I would love to hear more about your earlier history with pancytopenia, and the events leading up to your going to Johns Hopkins. I know that may seem sort of boring compared to the other info, but that is where I am right now in this.
Also, was ATG ever discussed? I don't remember reading that. If it was not used, what was the reasoning for not going that way? Anyway, thanks for your comments, and thanks for your blog. It is very interesting to me.
Hi David and Maggie
My story is the same as yours...I went into have my daughter in 2001, and the cbc before I was to deliver was very low, hgb was 6, platelets 60K. I got epo for 3 months but it didn't help, then was followed by several different hematologists and had many bone marrow biopsies. My lab results all said hypocellular bone marrow or pancytopenia, until getting diagnosed with mild AA with TERC mutation in 2007. In 2009, it progressed to moderate, and I have had 2 blood transfusions. I am currently under Dr. Neal Youngs care, but am not a candidate for transplant, because of the TERC. If you want to talk or need support, feel free to message me. Sincerely, Linda
Linda I am just wondering why you are not a candidate for transplant because of the TERC?
"Moderate" vs. "Mild"?
I have a question for you... Why did they change your status to "Moderate" from what it was before, i.e. what is it that makes one "moderate" as opposed to "mild"?
Also, if you don't mind me asking... how are your counts these days? How slowly are they declining?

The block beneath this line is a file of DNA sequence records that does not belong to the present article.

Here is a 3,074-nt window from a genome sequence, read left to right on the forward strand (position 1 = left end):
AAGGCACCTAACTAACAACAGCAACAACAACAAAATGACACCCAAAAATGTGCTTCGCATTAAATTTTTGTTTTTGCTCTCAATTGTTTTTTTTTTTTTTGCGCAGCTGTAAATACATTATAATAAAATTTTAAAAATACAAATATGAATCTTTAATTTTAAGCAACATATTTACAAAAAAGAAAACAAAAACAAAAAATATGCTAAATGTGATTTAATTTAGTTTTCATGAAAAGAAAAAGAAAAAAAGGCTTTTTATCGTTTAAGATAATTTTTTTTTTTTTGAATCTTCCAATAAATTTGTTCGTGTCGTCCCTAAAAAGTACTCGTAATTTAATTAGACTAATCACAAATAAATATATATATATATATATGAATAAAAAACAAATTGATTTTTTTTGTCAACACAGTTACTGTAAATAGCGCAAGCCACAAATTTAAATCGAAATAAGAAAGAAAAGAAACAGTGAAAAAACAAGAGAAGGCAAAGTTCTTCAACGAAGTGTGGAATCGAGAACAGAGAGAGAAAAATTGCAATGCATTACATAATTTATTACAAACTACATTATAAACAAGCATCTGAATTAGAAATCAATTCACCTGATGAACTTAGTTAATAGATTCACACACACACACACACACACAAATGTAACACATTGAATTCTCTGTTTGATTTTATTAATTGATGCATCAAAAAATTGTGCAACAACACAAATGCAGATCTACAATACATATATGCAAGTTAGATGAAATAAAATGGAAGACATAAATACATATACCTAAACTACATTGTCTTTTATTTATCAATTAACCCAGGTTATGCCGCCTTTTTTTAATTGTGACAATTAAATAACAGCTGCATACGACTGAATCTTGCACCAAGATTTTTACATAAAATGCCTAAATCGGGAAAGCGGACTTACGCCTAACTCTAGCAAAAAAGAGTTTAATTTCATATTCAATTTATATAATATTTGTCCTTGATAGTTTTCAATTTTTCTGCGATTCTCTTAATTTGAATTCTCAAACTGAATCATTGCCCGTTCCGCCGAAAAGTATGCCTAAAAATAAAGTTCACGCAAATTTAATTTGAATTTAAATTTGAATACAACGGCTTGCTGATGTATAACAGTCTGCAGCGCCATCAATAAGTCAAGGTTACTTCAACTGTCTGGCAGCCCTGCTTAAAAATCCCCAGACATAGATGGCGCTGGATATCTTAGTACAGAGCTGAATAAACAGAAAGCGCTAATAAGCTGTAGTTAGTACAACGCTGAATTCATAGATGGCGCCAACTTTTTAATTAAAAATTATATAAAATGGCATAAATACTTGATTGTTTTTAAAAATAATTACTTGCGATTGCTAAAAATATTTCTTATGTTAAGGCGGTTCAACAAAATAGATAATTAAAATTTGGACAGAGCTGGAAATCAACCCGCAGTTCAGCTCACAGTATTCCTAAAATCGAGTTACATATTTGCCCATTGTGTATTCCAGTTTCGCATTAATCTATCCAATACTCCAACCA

I thought I would share my story with you as I am currently without a sound diagnosis as well. I was initially diagnosed with low grade MDS at a local hospital, then switched to AA at a cancer center due to low cellularity. I was treated with ATG (horse) and cyclosporine. It hasn't worked and it has been 4 an a half months and all of my counts continue to be low-WBC 1.9, Hemoglobin-9 (varies)and platelets will drop to below 10 without transfusions. I also have a PNH clone size of 39% and have been taking Soliris since May. I went to see another specialist in New York's Sloan Kettering Memorial Hospital and he said that there are no chromosomal abnormalities or overt dysplasia to clinch the MDS diagnosis and it is not AA because I am no longer hypocellular. My diagnosis is "Acquired Bone Marrow Failure". They feel that there is a lot of "overlap issues" with AA & MDS and it really doesn't matter what you call it--we are just not making blood cells and our marrow is not working. I am soon to be scheduled for a bone marrow/stem cell transplant in the upcoming months from an unrelated donor. I have found peace with this plan because I want a cure and am tired of transfusions. I hope you get the answers you seek and your counts rise as mysteriously as they went down. Just thought you would like to know that you aren't the only one in the world with this diagnosis issue.
Hello David M.
My son also has slow moving AA. He was diagnosed with pancytopenia when he was 3 years old in 2002. It was watch and wait for us as well until his counts continued to decline over the years. He has completed two rounds of ATG, one horse in 2006 and ATG rabbit in 2008. He has had a total of about 6 transfusions during this time frame. His current blood counts are HGB 6.4, WBC 2.4, PLT 32K and his ANC 888. He is scheduled for a bone marrow biopsy & asperation on July 8th at Cooks Children Hospital, Ft. Worth.
A BMT is still up in the air. My son does not have a sibling match and the MUD we have found lives in Europe. His doctors are still not convinced that a BMT is the way to go. We have also seen Dr. Neil Young at NIH and he also states that he didnt think Gage was ready for a BMT. I'm just not sure what that turning point is.
As it turns out the ultimate deciding factor lies with my husband and myself. We are terrified that we may make a wrongh decission. My son Gage is almost 13 and still very young.
I wish you the very best in your journey and my prayers will be with you.
Just Checking In...
Well, I just wanted to check in and report where I am in my "struggle" with this Pancytopenia, or whatever we wish to call it...